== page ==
Memorial was unveiled in October 1989. Its author is a painter Mikuláš Lovacký; the municipality lies at an altitude of 526 metres and covers an area of 15 984 km². It has a population of about 464 people. There is a spring mineral water the same name. Almanac "Spas of Czechoslovak Republic of 1949" states as Cigeľka spa place for the treatment of gastric diseases, diseases of upper respiratory tract and blood vessels, skin diseases. At present, Cigeľka hasn't the status of spa. In addition to salt mineral water springs in Cigeľka from dozens of sources acidulous water; the records for genealogical research are available at the state archive "Statny Archiv in Presov, Slovakia" Roman Catholic church records: 1800-1895 Greek Catholic church records: 1809-1948 List of municipalities and towns in Slovakia https://web.archive.org/web/20071217080336/http://www.statistics.sk/mosmis/eng/run.html Surnames of living people in Cigelka

In re Marriage of J.B. and H.B.

In the Matter of the Marriage of J. B. and H. B. is a case arising from a divorce petition filed by a same-sex couple in Texas. They had been married in Massachusetts. A Texas Family Court granted the petition, holding that Texas's Proposition 2, which prohibited the court from recognizing a same-sex marriage, violated the due process and equal protection guarantees of the Fourteenth Amendment to the United States Constitution. On appeal, the Fifth Court of Appeals of Texas reversed the family court's judgment, holding that it was consistent with the due process and equal protection clauses; the case was before the Texas Supreme Court, but the case was dismissed due to the death of one of the parties. Two men living in Dallas who had married in Massachusetts in September 2006, identified by the courts as J. B. and H. B. filed for a divorce in January 2008 in Dallas County District Court. Their attorney, Peter Schulte, claimed that Article IV Section 1 of the U. S. Constitution, which requires each state to give "full faith and credit" to the legal proceedings of other states, required Texas to recognize a valid Massachusetts marriage.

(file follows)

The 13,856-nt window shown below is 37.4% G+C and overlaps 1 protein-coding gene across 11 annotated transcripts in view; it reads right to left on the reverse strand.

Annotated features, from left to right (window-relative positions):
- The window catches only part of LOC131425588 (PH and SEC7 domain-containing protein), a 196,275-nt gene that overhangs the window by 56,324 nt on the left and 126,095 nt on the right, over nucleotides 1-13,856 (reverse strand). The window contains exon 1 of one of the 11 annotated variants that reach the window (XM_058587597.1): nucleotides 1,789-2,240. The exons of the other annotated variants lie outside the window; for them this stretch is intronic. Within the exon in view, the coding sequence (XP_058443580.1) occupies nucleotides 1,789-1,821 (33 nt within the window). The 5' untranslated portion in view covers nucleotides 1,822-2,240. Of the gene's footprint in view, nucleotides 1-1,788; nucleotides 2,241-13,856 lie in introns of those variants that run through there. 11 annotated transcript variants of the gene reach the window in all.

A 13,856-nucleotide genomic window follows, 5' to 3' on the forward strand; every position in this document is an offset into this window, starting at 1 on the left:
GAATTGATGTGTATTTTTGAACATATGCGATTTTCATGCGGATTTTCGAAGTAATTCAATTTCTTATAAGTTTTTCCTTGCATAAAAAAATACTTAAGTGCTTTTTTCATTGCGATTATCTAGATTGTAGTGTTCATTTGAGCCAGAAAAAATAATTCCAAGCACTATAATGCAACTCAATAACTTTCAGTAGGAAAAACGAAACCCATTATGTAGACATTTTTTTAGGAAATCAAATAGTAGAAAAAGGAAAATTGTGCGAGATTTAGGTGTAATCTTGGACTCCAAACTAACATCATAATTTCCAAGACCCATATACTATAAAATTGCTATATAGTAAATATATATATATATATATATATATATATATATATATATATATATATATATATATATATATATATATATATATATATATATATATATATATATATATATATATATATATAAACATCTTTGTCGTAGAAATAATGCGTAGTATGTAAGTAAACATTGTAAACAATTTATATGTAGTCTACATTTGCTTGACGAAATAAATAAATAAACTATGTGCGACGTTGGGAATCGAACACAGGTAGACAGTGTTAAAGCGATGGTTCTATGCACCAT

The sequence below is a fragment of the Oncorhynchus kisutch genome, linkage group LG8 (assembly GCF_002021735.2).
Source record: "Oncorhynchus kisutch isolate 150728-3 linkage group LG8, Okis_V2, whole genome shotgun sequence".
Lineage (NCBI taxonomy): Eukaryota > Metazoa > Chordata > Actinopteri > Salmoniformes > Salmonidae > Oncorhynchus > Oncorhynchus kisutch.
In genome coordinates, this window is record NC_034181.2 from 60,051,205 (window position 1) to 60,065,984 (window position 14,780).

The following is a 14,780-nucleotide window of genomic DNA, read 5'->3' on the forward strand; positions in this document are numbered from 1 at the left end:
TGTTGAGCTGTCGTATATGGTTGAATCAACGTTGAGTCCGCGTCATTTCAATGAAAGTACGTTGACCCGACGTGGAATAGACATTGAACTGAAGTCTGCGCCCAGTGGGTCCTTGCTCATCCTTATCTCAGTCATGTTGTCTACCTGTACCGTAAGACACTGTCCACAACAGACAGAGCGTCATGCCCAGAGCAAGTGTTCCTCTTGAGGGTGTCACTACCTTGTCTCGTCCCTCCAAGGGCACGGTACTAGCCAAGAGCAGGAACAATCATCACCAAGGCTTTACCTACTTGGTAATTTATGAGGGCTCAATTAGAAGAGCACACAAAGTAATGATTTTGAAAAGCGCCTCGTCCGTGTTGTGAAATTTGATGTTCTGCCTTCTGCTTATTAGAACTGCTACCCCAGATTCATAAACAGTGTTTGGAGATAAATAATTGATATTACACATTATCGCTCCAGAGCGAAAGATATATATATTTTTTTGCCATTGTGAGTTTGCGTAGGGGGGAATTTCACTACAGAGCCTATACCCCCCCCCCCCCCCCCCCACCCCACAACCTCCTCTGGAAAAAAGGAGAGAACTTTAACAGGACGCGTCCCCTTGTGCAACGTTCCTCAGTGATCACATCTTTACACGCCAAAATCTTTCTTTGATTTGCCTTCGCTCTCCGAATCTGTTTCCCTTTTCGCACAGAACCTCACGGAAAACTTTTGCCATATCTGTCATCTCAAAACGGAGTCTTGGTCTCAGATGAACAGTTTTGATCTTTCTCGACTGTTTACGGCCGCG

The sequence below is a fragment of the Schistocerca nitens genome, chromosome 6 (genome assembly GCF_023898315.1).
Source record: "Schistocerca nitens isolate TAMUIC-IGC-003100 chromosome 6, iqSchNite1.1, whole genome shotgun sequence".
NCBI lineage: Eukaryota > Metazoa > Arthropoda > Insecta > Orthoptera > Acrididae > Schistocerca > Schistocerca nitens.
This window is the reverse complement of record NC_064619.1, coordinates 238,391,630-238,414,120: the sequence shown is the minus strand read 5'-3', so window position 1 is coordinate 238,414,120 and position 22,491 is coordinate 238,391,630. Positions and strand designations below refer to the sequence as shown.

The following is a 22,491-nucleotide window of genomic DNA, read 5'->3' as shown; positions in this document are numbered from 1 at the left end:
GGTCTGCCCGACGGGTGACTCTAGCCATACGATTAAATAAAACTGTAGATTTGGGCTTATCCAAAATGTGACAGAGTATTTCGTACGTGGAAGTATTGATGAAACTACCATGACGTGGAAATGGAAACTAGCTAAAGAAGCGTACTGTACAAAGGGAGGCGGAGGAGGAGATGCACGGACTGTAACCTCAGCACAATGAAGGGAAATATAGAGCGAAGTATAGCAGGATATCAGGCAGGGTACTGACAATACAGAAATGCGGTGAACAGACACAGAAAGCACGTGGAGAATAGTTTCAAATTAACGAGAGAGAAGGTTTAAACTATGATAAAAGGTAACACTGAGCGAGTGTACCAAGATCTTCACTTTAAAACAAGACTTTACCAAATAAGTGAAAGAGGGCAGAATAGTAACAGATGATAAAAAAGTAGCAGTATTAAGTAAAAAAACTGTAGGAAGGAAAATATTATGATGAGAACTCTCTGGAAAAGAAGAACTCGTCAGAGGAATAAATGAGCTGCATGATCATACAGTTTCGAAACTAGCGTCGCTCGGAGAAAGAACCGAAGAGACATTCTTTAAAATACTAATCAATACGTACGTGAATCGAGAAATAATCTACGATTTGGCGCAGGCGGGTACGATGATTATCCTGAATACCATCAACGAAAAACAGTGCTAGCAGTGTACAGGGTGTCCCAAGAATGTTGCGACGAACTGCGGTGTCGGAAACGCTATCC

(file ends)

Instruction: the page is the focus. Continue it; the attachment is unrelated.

Attorney General Greg Abbott, on behalf of the state of Texas, moved to intervene to block the divorce, claiming that the court lacked subject matter jurisdiction. On October 1, 2009, Dallas District Judge Tena Callahan rejected Texas's intervention and held that the Texas Constitution's ban on same-sex marriage, article I, section 32, known as Proposition 2, violated the Fourteenth Amendment's due process and equal protection clauses. Schulte commented: "I have a feeling there are going to be opponents who say this is going to allow the floodgates of gay marriage to open, I disagree with that. Gay marriage and gay divorce are two separate things." Abbott noted that the definition of marriage that Callahan held unconstitutional had been approved by 75% of Texas voters. It was the second court ruling in U. S. history to find that a state constitution's ban on same-sex marriage violated the U. S. Constitution. Abbott and Governor Rick Perry appealed to the Fifth Court of Appeals. On August 31, 2010, a unanimous three-judge panel of that court reversed the lower court's ruling and held that the Texas constitution's ban on same-sex marriage does not violate the Equal Protection Clause of the Fourteenth Amendment.